On December 31st 2018, the string world received the sad news that Kato Havas had passed away. Kato was an inspiration to many generations of violinists, leaving behind a legacy of knowledge and wisdom with regards to string playing that can be handed down to future generations. But who was Kato and why was she such an important figure in the world of string teaching?
Kato Havas was born on the 5th November 1920 in the tiny village Târgu Secuiesc, Transylvania among the Carpathian Mountains, on the Romanian Hungarian border. Having been introduced to the instrument at the age of five, she soon showed an immense natural talent for the instrument. Havas learnt to read music before she could read words, her first teacher making her sing every piece with note names whilst clapping the pulse before playing it (much later she realised that she had been taught the Kodály system). By the age of seven, she had already given her first professional recital. This recital, in Kolozsvár (Cluj), included Brahms’s Hungarian Dances and Franz Schubert of Dresden’s The Bee, Op 13.
The Hungarian style
Kato had a strong affinity with the Hungarian gypsy violin style. In her words, this began ‘before I could even talk.’ She often told the tale of how, aged 9, while staying with friends, she dressed as a gypsy child, begging the guests to allow her to play a few tunes, telling them that her family were sick and dependent on her to provide for them. Later she owned up to the deception, but when she tried to return the money she had collected, the guests had enjoyed her playing so much they refused to take the money back. Kato often described this as her first professional fee.
The violinist Emil Telmányi heard her play and was so impressed that he arranged for her to study with Imre Waldbauer at the Franz Liszt Academy in Budapest. Imre was the first violinist of the Waldbauer-Kerpely Quartet and gave Kato the traditional virtuoso violin training of the period. Whilst a student, Kato was fortunate enough to meet Bartók, Kodály and Dohnányi. All three composers turned up to watch her first recital at the Academy. It was during her time at the Academy that the pressure of performances began to affect her playing physically.
The roots of the ‘New Approach’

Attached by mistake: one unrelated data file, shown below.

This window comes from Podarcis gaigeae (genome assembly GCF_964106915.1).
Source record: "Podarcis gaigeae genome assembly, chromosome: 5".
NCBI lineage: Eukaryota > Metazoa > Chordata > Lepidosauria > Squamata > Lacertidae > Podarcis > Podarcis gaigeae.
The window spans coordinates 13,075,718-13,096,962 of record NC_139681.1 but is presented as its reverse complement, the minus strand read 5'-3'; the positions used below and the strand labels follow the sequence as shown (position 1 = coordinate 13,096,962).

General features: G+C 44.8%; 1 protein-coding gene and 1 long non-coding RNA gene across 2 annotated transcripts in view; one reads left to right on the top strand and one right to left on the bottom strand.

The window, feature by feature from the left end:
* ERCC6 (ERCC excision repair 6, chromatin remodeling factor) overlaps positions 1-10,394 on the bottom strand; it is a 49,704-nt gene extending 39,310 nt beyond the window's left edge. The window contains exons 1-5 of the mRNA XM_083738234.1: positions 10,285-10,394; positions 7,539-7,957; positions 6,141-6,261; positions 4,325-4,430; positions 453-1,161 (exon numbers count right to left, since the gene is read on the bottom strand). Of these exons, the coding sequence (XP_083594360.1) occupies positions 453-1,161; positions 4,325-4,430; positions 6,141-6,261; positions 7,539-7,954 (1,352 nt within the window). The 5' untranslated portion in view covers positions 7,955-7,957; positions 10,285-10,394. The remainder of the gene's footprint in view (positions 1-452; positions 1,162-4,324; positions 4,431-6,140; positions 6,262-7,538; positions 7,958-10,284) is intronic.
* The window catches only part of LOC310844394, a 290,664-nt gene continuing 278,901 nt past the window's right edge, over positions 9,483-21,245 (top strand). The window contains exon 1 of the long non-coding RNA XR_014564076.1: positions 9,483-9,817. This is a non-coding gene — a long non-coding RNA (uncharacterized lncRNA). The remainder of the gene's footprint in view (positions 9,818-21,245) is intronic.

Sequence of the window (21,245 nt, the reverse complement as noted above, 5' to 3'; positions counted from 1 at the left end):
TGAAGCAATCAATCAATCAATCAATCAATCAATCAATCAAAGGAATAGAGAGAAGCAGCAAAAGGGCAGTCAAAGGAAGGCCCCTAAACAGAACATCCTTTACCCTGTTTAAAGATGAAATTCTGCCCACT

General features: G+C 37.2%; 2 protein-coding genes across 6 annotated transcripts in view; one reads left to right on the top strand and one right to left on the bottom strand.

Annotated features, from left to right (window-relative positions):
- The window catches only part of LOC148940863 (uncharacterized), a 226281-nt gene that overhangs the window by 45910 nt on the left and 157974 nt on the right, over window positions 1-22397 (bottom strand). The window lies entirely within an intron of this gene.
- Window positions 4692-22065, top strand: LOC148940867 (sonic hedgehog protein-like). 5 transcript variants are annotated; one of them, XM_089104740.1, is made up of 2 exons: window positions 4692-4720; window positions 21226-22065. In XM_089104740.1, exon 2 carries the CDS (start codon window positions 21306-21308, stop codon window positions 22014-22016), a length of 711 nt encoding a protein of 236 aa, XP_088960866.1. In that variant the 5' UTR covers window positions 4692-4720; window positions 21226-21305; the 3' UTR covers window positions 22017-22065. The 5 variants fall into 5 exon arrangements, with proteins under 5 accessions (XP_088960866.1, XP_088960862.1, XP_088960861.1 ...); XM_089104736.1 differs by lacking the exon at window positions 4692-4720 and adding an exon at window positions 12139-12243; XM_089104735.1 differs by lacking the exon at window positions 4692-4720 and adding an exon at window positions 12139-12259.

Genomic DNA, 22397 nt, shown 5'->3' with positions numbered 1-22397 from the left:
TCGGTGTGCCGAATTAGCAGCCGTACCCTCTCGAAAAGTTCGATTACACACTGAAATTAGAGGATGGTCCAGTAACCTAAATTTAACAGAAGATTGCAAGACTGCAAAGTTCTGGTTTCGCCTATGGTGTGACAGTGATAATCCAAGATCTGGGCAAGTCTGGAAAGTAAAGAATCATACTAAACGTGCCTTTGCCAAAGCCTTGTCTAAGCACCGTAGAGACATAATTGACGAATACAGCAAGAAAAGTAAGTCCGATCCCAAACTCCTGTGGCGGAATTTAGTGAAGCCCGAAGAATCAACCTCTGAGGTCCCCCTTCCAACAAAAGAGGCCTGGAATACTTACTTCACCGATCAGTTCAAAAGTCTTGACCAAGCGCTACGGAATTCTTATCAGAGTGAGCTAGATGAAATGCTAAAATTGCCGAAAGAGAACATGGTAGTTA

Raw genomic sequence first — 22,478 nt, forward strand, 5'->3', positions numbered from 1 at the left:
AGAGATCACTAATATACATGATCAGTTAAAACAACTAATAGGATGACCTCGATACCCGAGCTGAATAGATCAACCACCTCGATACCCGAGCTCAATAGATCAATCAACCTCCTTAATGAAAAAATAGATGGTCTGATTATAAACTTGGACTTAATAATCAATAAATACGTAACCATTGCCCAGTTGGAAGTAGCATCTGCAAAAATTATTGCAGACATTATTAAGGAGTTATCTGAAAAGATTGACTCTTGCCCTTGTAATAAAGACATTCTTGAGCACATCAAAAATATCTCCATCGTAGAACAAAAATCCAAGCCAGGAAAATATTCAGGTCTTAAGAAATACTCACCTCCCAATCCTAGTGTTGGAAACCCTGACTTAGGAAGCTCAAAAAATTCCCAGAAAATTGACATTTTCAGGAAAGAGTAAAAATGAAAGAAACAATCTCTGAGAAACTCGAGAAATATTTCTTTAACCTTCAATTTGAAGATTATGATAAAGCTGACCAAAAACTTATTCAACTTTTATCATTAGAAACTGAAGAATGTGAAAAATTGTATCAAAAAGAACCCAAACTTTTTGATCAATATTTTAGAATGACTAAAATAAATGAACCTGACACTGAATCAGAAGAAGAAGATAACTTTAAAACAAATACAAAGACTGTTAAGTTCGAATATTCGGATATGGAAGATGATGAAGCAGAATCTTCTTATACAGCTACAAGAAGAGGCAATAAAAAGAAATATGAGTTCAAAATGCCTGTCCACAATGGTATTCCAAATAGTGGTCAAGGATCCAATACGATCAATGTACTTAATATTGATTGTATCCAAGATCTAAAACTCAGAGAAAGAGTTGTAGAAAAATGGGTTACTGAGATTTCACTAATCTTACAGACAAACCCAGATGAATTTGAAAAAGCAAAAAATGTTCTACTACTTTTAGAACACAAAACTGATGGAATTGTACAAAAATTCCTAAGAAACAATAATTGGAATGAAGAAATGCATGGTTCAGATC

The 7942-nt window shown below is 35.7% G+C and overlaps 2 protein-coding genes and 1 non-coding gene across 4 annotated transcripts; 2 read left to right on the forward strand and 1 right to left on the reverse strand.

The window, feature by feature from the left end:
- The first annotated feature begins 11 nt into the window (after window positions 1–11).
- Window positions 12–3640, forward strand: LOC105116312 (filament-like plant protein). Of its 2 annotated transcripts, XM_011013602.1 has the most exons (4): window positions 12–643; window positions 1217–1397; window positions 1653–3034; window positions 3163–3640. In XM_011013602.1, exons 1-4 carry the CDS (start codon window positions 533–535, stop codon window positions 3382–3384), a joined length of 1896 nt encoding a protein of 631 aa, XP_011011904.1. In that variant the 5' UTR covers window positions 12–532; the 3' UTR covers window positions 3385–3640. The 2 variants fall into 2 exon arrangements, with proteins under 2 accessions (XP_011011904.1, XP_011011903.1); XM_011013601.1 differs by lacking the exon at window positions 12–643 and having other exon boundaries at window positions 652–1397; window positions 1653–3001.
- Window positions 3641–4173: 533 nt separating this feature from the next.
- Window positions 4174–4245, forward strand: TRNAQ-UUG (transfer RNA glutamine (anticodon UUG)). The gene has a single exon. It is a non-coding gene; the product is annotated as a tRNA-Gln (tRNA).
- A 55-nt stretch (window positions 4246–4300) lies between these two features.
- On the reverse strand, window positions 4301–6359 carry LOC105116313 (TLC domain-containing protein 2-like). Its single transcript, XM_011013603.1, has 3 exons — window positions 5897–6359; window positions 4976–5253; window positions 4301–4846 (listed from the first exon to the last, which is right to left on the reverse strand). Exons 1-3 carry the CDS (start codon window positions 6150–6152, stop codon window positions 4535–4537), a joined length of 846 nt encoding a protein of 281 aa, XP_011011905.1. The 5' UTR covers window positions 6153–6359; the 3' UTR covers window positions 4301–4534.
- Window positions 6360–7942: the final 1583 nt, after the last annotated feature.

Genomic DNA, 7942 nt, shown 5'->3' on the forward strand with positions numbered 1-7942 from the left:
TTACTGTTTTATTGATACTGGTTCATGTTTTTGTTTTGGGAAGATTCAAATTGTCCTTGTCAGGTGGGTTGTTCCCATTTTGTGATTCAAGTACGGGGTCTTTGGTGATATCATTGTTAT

When, aged seventeen, Kato gave her Carnegie Hall debut in New York, she became acutely aware of the link between the mental state and performance quality of a performer. ‘My violin went into a sulk and so did my left hand,’ she recalled of her time in America. Luckily the Hungarian–American conductor Eugene Ormandy introduced her to the violinist David Mendoza, who in turn introduced her to the natural left-hand motion. This, along with the playing style of the Hungarian gypsy violinists had a profound influence on her the development of the ‘New Approach’.
Most child prodigies find a period out of the public eye essential if they are to achieve maturity as an artist, but for Kato Havas, this happened quite naturally. She married at eighteen and while concentrating on bringing up her three daughters, her professional life naturally ceased. It was during this period of enforced removal that she evolved her revolutionary method of teaching.
A magnetic teacher, Havas found herself lecturing at Oxford University, gave talks and demonstrations on television, and travelled the world delivering as a series of lecture demonstrations. Kato was also the founder and director of the Purbeck Music Festival in Dorset, the Roehampton Music Festival in London and the International Festival in her adopted home town of Oxford.
Kato Havas received many accolades. In 1992, the American String Teachers Association’s International Award in recognition of her “unparalleled achievements”; in 2002, the Order of the British Empire for services to music; finally, in 2013, the European Teachers’ Association presented Kato Havas with its Award “in celebration of a life-long contribution to music”.
Kato Havas’ biggest legacy to the world of string playing is her ‘New Approach’. In this, she explores problems inherent in string playing, demonstrating ways of dealing with them based on the theory of understanding ‘inward-to-outward energy impulses’. In it, she emphasises a sense of well-being, in both physical balance and mental attitude. Through active rhythmic pulse and the sensation of having no violin or bow “hold,’’ players experience a newfound sense of freedom. ‘Two right arm motions or swings encompass all “bow strokes,” and balanced and dancing left-hand movements responsible for tone quality, intonation, vibrato, free string players from anxiety about shifts, double-stops, and string crossings’. The New Approach is a highly organised system, preventing and eliminating tensions and anxieties whilst highlighting the physical, mental and social aspects of performance with special reference to violin playing, although these principles can be applied equally to any other instrument. The approach concentrates on unifying mind, body and spirit; coordinating the natural balance of the body into a powerful and effortless whole.
Kato Havas’ books have long been translated into Chinese, German, Spanish, Swedish, Czech, Hungarian, Japanese, Italian and Dutch.
Kato Havas was a strong supporter of ESTA UK and a great advocate for the correct training of those wanting to embark upon a career in string teaching. If you are interested in a career in string teaching, why not look to ESTA UK to see what training options are available to maximise your potential in the profession. Visit www.estastrings.org.uk or www.estaeducation.co.uk for more details.